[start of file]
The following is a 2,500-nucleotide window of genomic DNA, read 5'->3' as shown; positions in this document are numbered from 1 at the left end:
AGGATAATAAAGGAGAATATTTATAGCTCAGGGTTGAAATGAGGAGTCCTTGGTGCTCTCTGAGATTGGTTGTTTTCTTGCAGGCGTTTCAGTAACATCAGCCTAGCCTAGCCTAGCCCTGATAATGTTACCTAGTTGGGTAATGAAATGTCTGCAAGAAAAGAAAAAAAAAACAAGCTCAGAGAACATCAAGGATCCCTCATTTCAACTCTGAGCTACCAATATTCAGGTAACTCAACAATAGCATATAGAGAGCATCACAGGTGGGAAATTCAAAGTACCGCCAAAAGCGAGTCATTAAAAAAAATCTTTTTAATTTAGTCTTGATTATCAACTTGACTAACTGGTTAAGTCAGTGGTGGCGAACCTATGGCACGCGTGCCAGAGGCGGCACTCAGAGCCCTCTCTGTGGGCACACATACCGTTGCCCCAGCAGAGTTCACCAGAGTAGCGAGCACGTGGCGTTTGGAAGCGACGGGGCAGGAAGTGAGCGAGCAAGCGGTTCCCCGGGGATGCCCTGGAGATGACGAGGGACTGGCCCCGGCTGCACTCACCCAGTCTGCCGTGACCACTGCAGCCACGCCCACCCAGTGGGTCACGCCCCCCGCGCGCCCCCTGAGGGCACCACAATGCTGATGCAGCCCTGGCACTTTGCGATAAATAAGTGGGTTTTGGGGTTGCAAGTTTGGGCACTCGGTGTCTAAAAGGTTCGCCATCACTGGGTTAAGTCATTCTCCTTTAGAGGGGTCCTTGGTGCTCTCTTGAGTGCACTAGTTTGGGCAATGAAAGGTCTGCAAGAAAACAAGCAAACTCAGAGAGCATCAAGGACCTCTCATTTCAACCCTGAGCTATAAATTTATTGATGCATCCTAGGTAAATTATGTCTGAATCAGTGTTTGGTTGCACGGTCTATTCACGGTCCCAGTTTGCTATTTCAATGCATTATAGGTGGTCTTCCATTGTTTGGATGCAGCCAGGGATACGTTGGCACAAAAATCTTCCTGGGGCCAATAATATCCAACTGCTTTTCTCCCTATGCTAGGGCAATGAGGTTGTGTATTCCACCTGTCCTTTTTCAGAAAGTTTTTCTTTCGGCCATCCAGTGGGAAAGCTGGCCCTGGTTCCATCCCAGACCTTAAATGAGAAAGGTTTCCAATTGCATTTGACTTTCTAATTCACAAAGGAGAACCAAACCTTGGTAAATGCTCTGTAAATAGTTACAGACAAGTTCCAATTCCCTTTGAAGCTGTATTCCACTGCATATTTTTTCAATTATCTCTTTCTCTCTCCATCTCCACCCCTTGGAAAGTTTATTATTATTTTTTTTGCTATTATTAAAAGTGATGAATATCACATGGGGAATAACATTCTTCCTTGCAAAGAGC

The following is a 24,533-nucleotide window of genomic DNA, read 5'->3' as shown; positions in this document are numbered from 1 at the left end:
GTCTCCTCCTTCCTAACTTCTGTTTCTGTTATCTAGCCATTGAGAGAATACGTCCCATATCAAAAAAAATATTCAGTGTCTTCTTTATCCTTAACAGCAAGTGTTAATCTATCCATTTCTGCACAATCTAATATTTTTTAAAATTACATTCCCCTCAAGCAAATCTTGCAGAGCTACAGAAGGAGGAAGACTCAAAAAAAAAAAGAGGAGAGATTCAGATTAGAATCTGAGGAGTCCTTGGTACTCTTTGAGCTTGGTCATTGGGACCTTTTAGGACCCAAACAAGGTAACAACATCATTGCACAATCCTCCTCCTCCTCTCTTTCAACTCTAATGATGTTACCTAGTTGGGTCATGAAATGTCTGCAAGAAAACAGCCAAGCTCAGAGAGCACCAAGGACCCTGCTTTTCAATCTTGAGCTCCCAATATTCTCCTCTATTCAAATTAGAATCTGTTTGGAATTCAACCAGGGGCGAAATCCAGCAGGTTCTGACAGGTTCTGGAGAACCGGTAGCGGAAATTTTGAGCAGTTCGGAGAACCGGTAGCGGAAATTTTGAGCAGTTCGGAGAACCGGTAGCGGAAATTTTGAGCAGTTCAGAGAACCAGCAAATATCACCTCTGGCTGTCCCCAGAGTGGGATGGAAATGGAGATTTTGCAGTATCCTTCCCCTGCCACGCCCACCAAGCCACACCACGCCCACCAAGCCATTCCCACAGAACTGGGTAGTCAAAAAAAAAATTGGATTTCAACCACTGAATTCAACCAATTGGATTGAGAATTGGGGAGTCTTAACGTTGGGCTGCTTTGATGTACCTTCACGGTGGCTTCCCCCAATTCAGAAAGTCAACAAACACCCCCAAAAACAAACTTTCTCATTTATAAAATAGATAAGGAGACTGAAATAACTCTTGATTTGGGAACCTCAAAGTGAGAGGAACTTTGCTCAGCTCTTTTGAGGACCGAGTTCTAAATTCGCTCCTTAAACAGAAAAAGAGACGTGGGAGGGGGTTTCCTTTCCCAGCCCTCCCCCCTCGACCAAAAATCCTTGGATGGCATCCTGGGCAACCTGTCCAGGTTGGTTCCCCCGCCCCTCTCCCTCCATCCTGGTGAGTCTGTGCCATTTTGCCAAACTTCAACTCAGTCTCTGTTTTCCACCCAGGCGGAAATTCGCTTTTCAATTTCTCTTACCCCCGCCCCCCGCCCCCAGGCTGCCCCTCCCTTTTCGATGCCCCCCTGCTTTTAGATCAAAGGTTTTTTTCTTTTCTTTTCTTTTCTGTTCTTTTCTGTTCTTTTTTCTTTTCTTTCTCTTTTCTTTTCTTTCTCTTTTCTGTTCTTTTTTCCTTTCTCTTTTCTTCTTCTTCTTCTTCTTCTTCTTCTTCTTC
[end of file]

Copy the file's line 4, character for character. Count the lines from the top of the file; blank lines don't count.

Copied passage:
GTCTCCTCCTTCCTAACTTCTGTTTCTGTTATCTAGCCATTGAGAGAATACGTCCCATATCAAAAAAAATATTCAGTGTCTTCTTTATCCTTAACAGCAAGTGTTAATCTATCCATTTCTGCACAATCTAATATTTTTTAAAATTACATTCCCCTCAAGCAAATCTTGCAGAGCTACAGAAGGAGGAAGACTCAAAAAAAAAAAGAGGAGAGATTCAGATTAGAATCTGAGGAGTCCTTGGTACTCTTTGAGCTTGGTCATTGGGACCTTTTAGGACCCAAACAAGGTAACAACATCATTGCACAATCCTCCTCCTCCTCTCTTTCAACTCTAATGATGTTACCTAGTTGGGTCATGAAATGTCTGCAAGAAAACAGCCAAGCTCAGAGAGCACCAAGGACCCTGCTTTTCAATCTTGAGCTCCCAATATTCTCCTCTATTCAAATTAGAATCTGTTTGGAATTCAACCAGGGGCGAAATCCAGCAGGTTCTGACAGGTTCTGGAGAACCGGTAGCGGAAATTTTGAGCAGTTCGGAGAACCGGTAGCGGAAATTTTGAGCAGTTCGGAGAACCGGTAGCGGAAATTTTGAGCAGTTCAGAGAACCAGCAAATATCACCTCTGGCTGTCCCCAGAGTGGGATGGAAATGGAGATTTTGCAGTATCCTTCCCCTGCCACGCCCACCAAGCCACACCACGCCCACCAAGCCATTCCCACAGAACTGGGTAGTCAAAAAAAAAATTGGATTTCAACCACTGAATTCAACCAATTGGATTGAGAATTGGGGAGTCTTAACGTTGGGCTGCTTTGATGTACCTTCACGGTGGCTTCCCCCAATTCAGAAAGTCAACAAACACCCCCAAAAACAAACTTTCTCATTTATAAAATAGATAAGGAGACTGAAATAACTCTTGATTTGGGAACCTCAAAGTGAGAGGAACTTTGCTCAGCTCTTTTGAGGACCGAGTTCTAAATTCGCTCCTTAAACAGAAAAAGAGACGTGGGAGGGGGTTTCCTTTCCCAGCCCTCCCCCCTCGACCAAAAATCCTTGGATGGCATCCTGGGCAACCTGTCCAGGTTGGTTCCCCCGCCCCTCTCCCTCCATCCTGGTGAGTCTGTGCCATTTTGCCAAACTTCAACTCAGTCTCTGTTTTCCACCCAGGCGGAAATTCGCTTTTCAATTTCTCTTACCCCCGCCCCCCGCCCCCAGGCTGCCCCTCCCTTTTCGATGCCCCCCTGCTTTTAGATCAAAGGTTTTTTTCTTTTCTTTTCTTTTCTGTTCTTTTCTGTTCTTTTTTCTTTTCTTTCTCTTTTCTTTTCTTTCTCTTTTCTGTTCTTTTTTCCTTTCTCTTTTCTTCTTCTTCTTCTTCTTCTTCTTCTTCTTC